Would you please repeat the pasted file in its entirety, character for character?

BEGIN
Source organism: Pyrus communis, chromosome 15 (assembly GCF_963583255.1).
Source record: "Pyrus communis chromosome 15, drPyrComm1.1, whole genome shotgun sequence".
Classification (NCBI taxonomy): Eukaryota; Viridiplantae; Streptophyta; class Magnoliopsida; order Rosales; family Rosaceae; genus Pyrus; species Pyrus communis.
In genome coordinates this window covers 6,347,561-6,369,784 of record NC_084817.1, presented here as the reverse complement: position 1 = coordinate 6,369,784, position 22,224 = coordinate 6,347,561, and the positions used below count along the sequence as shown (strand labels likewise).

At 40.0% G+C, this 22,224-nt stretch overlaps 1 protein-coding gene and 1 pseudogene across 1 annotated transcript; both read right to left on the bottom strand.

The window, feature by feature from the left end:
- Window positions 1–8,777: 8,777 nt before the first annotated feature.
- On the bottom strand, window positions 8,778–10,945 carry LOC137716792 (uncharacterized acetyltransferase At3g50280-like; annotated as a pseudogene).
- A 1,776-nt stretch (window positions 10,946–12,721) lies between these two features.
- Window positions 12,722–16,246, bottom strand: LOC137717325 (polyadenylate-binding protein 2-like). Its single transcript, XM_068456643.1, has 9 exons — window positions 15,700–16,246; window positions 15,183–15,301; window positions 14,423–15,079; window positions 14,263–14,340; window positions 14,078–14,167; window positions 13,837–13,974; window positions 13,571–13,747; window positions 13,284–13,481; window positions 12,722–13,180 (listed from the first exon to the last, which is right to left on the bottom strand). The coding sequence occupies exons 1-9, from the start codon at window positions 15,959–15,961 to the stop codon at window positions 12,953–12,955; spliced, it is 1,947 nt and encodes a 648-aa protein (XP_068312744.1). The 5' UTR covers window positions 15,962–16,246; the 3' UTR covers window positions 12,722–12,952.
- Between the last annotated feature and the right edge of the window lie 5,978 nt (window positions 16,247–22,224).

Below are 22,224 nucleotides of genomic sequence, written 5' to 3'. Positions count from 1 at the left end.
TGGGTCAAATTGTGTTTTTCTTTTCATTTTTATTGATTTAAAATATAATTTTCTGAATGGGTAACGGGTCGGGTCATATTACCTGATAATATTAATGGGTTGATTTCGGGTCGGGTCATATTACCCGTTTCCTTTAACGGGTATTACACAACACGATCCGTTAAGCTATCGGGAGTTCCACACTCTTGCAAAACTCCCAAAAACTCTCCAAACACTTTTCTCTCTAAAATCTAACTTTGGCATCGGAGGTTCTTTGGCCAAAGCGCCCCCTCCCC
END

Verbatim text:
Source organism: Pyrus communis, chromosome 15 (assembly GCF_963583255.1).
Source record: "Pyrus communis chromosome 15, drPyrComm1.1, whole genome shotgun sequence".
Classification (NCBI taxonomy): Eukaryota; Viridiplantae; Streptophyta; class Magnoliopsida; order Rosales; family Rosaceae; genus Pyrus; species Pyrus communis.
In genome coordinates this window covers 6,347,561-6,369,784 of record NC_084817.1, presented here as the reverse complement: position 1 = coordinate 6,369,784, position 22,224 = coordinate 6,347,561, and the positions used below count along the sequence as shown (strand labels likewise).

At 40.0% G+C, this 22,224-nt stretch overlaps 1 protein-coding gene and 1 pseudogene across 1 annotated transcript; both read right to left on the bottom strand.

The window, feature by feature from the left end:
- Window positions 1–8,777: 8,777 nt before the first annotated feature.
- On the bottom strand, window positions 8,778–10,945 carry LOC137716792 (uncharacterized acetyltransferase At3g50280-like; annotated as a pseudogene).
- A 1,776-nt stretch (window positions 10,946–12,721) lies between these two features.
- Window positions 12,722–16,246, bottom strand: LOC137717325 (polyadenylate-binding protein 2-like). Its single transcript, XM_068456643.1, has 9 exons — window positions 15,700–16,246; window positions 15,183–15,301; window positions 14,423–15,079; window positions 14,263–14,340; window positions 14,078–14,167; window positions 13,837–13,974; window positions 13,571–13,747; window positions 13,284–13,481; window positions 12,722–13,180 (listed from the first exon to the last, which is right to left on the bottom strand). The coding sequence occupies exons 1-9, from the start codon at window positions 15,959–15,961 to the stop codon at window positions 12,953–12,955; spliced, it is 1,947 nt and encodes a 648-aa protein (XP_068312744.1). The 5' UTR covers window positions 15,962–16,246; the 3' UTR covers window positions 12,722–12,952.
- Between the last annotated feature and the right edge of the window lie 5,978 nt (window positions 16,247–22,224).

Below are 22,224 nucleotides of genomic sequence, written 5' to 3'. Positions count from 1 at the left end.
TGGGTCAAATTGTGTTTTTCTTTTCATTTTTATTGATTTAAAATATAATTTTCTGAATGGGTAACGGGTCGGGTCATATTACCTGATAATATTAATGGGTTGATTTCGGGTCGGGTCATATTACCCGTTTCCTTTAACGGGTATTACACAACACGATCCGTTAAGCTATCGGGAGTTCCACACTCTTGCAAAACTCCCAAAAACTCTCCAAACACTTTTCTCTCTAAAATCTAACTTTGGCATCGGAGGTTCTTTGGCCAAAGCGCCCCCTCCCC